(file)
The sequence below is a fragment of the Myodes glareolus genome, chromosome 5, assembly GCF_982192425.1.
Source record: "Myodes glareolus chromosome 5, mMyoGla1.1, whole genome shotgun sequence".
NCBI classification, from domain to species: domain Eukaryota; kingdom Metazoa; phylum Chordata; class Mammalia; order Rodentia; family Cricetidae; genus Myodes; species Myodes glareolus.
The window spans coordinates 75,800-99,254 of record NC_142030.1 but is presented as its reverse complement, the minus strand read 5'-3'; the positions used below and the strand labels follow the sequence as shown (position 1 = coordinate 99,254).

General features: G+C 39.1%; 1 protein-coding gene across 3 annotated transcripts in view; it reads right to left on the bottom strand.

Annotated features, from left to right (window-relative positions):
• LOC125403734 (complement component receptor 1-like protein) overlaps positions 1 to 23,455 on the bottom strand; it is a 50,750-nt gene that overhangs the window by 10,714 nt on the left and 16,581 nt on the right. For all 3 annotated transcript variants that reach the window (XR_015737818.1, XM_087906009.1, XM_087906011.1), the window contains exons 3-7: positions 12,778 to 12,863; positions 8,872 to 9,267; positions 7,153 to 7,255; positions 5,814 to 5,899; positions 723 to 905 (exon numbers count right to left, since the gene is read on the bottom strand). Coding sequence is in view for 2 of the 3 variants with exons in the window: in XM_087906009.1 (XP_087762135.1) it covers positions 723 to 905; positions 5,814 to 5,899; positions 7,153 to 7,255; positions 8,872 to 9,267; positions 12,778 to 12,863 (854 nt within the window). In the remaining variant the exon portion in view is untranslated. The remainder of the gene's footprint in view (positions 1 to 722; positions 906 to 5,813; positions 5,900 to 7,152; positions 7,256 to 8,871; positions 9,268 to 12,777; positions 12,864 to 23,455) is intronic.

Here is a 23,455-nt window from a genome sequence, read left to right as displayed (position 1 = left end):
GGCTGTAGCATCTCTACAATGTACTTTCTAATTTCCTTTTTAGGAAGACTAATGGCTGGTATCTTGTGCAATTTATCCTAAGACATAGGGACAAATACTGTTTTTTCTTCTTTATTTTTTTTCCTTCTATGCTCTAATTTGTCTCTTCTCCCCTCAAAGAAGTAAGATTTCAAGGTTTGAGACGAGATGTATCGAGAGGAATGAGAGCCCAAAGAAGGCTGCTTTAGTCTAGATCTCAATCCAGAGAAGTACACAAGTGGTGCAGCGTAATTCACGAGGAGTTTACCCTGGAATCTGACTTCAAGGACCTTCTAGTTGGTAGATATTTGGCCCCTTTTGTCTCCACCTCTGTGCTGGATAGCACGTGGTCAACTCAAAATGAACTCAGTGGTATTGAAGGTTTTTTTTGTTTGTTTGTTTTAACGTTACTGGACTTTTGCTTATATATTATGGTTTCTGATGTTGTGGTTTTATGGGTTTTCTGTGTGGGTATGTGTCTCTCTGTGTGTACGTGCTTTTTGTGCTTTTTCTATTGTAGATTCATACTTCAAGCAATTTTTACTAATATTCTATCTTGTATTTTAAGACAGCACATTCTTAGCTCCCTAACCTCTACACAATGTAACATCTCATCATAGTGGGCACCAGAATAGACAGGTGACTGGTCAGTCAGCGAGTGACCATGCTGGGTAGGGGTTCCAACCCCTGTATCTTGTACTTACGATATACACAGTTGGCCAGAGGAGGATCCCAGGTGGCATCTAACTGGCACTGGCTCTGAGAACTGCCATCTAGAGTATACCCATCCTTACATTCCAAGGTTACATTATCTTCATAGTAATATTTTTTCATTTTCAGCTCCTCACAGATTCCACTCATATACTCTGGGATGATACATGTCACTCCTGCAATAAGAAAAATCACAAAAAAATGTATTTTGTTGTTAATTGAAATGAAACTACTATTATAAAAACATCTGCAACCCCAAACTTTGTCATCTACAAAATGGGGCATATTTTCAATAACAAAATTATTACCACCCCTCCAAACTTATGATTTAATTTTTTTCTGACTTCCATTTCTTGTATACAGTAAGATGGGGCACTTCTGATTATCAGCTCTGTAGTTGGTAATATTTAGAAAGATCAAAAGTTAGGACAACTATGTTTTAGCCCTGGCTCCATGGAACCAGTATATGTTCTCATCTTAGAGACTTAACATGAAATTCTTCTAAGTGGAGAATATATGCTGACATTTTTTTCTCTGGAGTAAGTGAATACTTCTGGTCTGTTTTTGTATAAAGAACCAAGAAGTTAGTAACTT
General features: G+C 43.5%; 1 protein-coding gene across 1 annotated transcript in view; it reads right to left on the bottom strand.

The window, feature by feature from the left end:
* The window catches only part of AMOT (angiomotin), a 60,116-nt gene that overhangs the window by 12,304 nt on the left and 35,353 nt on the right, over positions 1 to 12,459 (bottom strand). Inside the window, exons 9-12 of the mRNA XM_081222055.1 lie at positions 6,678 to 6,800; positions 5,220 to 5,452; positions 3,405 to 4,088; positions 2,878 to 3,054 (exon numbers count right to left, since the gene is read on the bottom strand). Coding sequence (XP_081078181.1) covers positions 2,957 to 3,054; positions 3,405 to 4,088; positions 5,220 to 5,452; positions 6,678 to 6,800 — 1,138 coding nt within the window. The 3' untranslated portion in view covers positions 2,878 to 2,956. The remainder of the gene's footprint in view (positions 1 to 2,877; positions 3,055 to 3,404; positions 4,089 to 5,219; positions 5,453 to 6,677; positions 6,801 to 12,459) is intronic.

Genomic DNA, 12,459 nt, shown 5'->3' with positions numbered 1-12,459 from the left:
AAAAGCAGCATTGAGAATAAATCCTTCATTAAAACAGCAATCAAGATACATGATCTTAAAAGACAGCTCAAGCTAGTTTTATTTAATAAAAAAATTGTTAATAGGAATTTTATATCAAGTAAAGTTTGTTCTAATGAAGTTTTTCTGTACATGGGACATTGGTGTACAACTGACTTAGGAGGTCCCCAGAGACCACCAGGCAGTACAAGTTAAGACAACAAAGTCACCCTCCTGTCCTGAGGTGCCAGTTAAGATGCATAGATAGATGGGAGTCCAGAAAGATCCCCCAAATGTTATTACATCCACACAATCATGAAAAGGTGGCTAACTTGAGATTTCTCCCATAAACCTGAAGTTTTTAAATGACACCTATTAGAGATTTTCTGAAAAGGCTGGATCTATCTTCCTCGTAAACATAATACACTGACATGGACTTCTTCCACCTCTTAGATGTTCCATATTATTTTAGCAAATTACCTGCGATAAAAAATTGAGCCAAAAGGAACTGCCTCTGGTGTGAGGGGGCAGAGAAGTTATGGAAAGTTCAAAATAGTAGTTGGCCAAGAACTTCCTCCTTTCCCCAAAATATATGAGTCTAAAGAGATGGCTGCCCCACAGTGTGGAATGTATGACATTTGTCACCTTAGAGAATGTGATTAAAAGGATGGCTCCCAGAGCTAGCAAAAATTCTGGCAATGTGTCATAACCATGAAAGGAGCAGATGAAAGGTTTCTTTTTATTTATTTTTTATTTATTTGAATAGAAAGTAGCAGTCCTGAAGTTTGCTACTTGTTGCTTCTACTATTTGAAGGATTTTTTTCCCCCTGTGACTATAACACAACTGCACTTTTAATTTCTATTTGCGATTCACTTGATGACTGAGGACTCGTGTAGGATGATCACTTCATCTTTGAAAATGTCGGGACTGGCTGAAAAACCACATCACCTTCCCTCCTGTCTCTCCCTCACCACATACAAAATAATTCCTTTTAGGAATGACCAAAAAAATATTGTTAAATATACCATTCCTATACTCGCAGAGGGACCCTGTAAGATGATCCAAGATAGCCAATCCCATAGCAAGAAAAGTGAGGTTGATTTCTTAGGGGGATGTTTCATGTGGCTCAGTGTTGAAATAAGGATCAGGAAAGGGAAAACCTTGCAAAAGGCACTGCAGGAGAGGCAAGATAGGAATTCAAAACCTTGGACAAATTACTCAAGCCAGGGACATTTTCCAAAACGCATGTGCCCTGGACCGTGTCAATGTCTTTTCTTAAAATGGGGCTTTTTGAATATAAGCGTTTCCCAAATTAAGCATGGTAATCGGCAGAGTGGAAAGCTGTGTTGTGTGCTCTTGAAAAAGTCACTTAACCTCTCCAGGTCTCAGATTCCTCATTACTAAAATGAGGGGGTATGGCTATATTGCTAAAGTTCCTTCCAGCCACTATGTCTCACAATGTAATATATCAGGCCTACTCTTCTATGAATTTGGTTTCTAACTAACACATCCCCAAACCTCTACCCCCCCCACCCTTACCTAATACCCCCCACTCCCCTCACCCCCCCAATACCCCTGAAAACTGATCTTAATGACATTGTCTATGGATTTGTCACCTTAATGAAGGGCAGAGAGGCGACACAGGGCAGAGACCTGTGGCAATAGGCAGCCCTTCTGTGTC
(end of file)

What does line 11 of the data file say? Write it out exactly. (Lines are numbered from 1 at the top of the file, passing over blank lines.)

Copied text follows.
The window, feature by feature from the left end: